During economic nosedives, insurance policies are among the first things to be jettisoned by families tightening their belts. Today, the insurance gap has left millions of Britons vulnerable to financial ruin after either cancelling or reducing their cover. So with the economy on the mend, unemployment starting to drop and real wage rises expected next year, how can you ensure your financial safety if the worst happens?
Most households would struggle if they lost their main source of income, but many people still don't see income protection and life assurance as a priority. Almost two-thirds (60 per cent) of adults do not have any financial protection in place, according to new findings from insurer Bright Grey. If the breadwinner in your family suffered illness, disability or death, all your hard work to achieve financial stability could be obliterated.
Even if you are insured, you may not have adequate cover; the average life assurance shortfall in the UK amounts to £100,000 per person, according to Swiss Re. With life assurance, be realistic about how much cover you require and start by separating cover for debts (as you pay off the mortgage, the amount of insurance needed will fall) and for income (ie, looking after dependants). A flexible policy is preferable as your needs may evolve.
"After ten years you may decide you don't need as much cover, and if you give up smoking, for example, your premium could be reduced quite dramatically – but not every company will allow you to amend your policy," says Peter Chadborn of independent financial adviser (IFA) Plan Money. Similarly with income protection, think about how much you would need to cover your outgoings after sick pay. Look, also, for an "own occupation" policy that pays out until you can resume your particular line of work, rather than any job.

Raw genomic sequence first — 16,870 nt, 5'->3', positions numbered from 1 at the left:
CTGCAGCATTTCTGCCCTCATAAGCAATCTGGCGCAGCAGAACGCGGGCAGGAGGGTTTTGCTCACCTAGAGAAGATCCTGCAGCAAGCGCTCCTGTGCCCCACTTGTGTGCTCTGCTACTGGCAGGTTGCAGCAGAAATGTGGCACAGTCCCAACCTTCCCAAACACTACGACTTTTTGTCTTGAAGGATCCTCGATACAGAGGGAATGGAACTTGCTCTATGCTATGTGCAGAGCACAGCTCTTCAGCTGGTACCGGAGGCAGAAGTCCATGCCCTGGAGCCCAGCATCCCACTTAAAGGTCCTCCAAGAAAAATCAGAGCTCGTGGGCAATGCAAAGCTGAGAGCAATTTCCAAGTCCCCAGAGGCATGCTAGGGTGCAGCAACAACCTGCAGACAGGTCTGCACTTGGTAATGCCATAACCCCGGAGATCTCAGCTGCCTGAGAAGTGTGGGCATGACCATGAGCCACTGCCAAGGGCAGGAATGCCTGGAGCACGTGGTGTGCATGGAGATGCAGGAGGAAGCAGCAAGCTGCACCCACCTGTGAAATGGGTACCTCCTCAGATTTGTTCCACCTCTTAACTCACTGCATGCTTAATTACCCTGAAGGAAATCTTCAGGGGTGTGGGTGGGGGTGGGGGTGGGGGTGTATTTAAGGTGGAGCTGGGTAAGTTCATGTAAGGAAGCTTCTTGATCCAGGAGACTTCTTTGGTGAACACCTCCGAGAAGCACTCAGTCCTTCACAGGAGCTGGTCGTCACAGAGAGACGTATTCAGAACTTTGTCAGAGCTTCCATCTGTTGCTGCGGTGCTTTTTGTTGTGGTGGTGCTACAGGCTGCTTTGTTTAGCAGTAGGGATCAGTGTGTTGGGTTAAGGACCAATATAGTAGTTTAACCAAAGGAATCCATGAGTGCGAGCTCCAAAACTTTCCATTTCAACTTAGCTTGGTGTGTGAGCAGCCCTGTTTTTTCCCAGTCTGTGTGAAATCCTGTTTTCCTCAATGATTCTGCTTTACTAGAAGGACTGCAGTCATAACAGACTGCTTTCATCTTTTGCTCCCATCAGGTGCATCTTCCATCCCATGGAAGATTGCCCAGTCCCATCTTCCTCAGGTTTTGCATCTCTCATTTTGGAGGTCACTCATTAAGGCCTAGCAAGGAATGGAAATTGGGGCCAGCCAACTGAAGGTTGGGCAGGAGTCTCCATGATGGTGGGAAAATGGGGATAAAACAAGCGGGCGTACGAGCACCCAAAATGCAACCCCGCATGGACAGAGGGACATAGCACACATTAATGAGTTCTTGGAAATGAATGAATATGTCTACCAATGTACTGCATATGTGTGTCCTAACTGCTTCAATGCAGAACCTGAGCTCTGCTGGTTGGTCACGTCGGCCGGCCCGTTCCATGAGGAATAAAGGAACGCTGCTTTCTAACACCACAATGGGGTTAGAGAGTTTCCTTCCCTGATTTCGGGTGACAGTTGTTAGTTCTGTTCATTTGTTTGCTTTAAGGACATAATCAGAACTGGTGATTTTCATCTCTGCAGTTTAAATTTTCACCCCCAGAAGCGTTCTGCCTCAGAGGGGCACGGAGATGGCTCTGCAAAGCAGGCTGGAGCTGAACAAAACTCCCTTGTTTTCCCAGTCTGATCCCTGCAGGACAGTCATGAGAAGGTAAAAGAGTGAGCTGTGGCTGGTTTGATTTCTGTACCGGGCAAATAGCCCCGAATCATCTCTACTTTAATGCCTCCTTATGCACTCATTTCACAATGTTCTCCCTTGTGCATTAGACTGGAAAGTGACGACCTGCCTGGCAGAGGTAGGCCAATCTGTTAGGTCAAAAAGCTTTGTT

Motor insurance may be a legal requirement but 2,500 uninsured vehicles are seized by police each week, according to the Motor Insurers' Bureau. Automatically opting for basic cover is a mistake as it's often cheaper to take out fully comprehensive cover, particularly for young drivers (the AA Index shows that comprehensive premiums were around £595 in July 2013, compared to £820 for third party, fire and theft). Always compare policies on a like-for-like basis and pick the best you can afford. Things to look out for include a courtesy car, cover for lost or stolen car keys, and foreign-use cover.
Home and contents
One in ten homeowners miss out on protection by only having either buildings or contents insurance rather than both, says MoneySupermarket.com. A typical policy now costs £70 a year and the average pay-out for a household fire claim is £10,200, while theft costs insurers an average £1,500.
It's vital to correctly tot up the value of your belongings – "the sum insured" – so think about what's in your wardrobe, even your freezer. Recalculate your cover each year when you renew or buy a new policy.
Beware of losing non-tangible items too. About 45 per cent of home insurance policies don't provide cover for loss of digital content, says Sainsbury's Bank, and yet in the last two years 759 million photographs, 1 billion songs, 7.9 million films and 17.9 million apps have been lost.
For buildings, you only need to cover the cost of rebuilding your home, not its market value, but tell your insurer about any improvements, such as fitted kitchens or extensions, that would increase the rebuild cost. "If you are not fully insured, they will apply something called averaging, in which any claim will be reduced proportional to the under-insurance", says Brian Brown of Defaqto. "If your home rebuild cost is £100,000 and you only insure it for £90,000 then the insurer will reduce all claims by 10 per cent."
Around 35 per cent of people going on holiday this year do not intend to take out cover, according to new research for Nationwide. Examples of claims include £800 for a night in a private Spanish hospital ward, and £53,000 for a jet air ambulance from the US back to the UK, says Gocompare.com.
Annual policies make sense if you travel more than once a year, and benchmark cover is around £2m for medical expenses, £1m personal liability, £3,000 cancellation, £1,500 baggage and £250 for cash.